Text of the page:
Apr 22, 2021 by Katrina Kwok
Wireless technology has been around for more than a century, so why does it feel like wireless devices have only become popular in the last few years? Well, one of the main reasons for that is the need to license frequency bands.
Wireless devices communicate with each other and the environment using electromagnetic waves. Whenever two different devices use the same frequency, much like WiFi, the information each device captures might interfere with the other. In the past, it was common to “rent” or license a frequency to ensure that you are the only one using it and avoid interference.
A perfect example is radio stations. Radio studios license a specific frequency to operate within a particular region. If you turn on the radio to your favourite station while being in a different region, it will most likely not be playing that station.
Licensing frequency bands, although sometimes necessary, can become a significant step back for innovation. It drastically limits the number of technologies that can operate under a specific frequency since there is no point in creating a product you will not be allowed to use or sell.
Fortunately, countries have been increasing the number of unlicensed band ranges. For example, several countries have now opened the use of the 6 GHz band. The proliferation of unlicensed bands has allowed many new technologies to emerge, including personal wireless health monitoring devices.
Some wireless health monitoring devices use a millimetre-wave sensor that generally operates between 24 GHz and 77 GHz and can detect micromovements. They can work as follows:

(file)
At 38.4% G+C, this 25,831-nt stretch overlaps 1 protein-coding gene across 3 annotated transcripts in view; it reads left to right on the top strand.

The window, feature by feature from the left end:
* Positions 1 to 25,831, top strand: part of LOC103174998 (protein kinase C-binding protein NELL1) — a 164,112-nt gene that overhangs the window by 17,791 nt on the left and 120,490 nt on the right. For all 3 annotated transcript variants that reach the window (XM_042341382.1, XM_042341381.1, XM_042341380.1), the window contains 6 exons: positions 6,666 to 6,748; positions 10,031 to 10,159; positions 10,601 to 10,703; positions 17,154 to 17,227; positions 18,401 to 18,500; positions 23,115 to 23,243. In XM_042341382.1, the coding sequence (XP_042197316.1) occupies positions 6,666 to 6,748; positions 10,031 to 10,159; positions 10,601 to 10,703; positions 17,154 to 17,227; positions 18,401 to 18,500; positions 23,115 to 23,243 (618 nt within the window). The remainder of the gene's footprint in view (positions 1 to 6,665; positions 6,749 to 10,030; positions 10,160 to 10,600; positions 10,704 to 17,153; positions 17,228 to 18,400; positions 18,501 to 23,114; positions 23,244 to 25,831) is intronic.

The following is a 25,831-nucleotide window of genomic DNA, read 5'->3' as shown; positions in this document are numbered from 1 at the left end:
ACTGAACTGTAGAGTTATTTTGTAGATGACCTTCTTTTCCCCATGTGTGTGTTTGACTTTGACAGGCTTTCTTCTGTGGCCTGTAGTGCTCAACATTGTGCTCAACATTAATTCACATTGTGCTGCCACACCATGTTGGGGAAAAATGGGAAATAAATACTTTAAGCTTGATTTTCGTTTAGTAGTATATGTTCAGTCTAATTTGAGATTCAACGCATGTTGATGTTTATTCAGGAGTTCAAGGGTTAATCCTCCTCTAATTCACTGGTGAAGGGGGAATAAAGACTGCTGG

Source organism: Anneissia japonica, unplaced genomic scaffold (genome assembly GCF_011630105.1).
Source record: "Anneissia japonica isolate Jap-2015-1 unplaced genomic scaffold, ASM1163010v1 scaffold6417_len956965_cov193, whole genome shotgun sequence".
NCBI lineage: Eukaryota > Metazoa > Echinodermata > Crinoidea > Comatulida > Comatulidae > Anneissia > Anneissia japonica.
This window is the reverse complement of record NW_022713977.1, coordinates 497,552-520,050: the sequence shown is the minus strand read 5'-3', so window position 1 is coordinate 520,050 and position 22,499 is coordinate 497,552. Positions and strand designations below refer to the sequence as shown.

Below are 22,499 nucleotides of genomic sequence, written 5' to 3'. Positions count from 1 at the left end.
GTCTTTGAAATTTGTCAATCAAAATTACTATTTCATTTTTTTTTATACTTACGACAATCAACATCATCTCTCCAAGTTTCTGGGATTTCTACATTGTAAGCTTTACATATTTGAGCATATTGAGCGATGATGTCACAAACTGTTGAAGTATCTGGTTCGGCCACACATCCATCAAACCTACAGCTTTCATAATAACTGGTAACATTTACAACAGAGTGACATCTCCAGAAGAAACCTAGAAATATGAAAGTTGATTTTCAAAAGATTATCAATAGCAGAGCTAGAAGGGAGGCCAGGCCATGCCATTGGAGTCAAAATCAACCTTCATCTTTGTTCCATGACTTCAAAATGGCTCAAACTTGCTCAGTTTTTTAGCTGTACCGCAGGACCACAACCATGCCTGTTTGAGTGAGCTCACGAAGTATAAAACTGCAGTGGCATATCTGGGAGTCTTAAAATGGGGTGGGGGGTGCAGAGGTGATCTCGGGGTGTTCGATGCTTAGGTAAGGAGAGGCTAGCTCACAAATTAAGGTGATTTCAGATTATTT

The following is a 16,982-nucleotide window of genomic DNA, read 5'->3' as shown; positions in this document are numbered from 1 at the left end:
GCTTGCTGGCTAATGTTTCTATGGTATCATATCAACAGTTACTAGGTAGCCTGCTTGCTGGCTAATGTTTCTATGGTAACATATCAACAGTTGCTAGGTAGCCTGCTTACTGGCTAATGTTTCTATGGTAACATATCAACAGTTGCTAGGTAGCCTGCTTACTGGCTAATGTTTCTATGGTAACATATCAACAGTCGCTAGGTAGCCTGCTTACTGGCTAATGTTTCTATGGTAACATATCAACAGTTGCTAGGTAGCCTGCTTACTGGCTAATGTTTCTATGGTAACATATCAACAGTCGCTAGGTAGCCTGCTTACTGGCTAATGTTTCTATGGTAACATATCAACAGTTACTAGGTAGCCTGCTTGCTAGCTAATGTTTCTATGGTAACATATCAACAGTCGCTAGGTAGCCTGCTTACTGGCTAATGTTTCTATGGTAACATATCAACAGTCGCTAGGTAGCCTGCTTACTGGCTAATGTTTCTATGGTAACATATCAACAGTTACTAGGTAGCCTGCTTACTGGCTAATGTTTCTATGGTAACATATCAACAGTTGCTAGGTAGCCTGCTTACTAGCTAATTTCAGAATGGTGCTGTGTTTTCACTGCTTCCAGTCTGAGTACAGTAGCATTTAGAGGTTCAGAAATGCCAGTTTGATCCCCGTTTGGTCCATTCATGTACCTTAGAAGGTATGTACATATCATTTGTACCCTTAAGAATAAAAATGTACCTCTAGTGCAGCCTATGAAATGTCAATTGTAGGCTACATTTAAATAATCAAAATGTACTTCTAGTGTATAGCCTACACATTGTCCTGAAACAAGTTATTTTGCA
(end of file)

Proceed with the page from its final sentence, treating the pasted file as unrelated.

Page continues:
If the next wave the sensor sends out comes back differently, the system can calculate all subtle position changes. Using sophisticated AI algorithms, these devices are tailored to capture living beings’ micromovements and convert that data into three crucial features:
It is essential to understand that wireless health monitoring devices do not fully replace wearable devices such as smartwatches or fitness trackers. It is the solution that fills the gaps with current monitoring systems. Let’s go over some of their pros and cons.
Wireless tech is the best solution for sleep monitoring. It can sense the necessary information to measure sleep quality (movement, breathing, heart rate), and it does not provide any discomfort to the user since it is contactless.
Due to the COVID-19 pandemic, up to 40% of American citizens avoid visiting a medical care center for non-COVID-related concerns . This has led to a drastic increase in telehealth appointments. In Canada, 60% of medical visits became virtual in 2020 .
Wireless health monitoring devices add another component to online appointments by providing doctors with their patient’s biodata (with the proper. A great use case is a doctor checking their patients’ breathing data throughout the night and quickly spotting any irregularity, such as sleep apnea, affecting 26% of adults in the US .
We hope you all enjoyed this article, thanks for reading! Mercku Blogs covers the latest in wireless technology – subscribe to our newsletter to make sure you don’t miss our newest releases! Want to learn more about RF Sensing? Visit our RF Sensing blog post here.
For more information about Mercku’s Connectivity Suite, our hardware, and how you can partner with Mercku, please reach out to the team at email@example.com
Let us get in touch with you to explore how Mercku can help
your organization win the market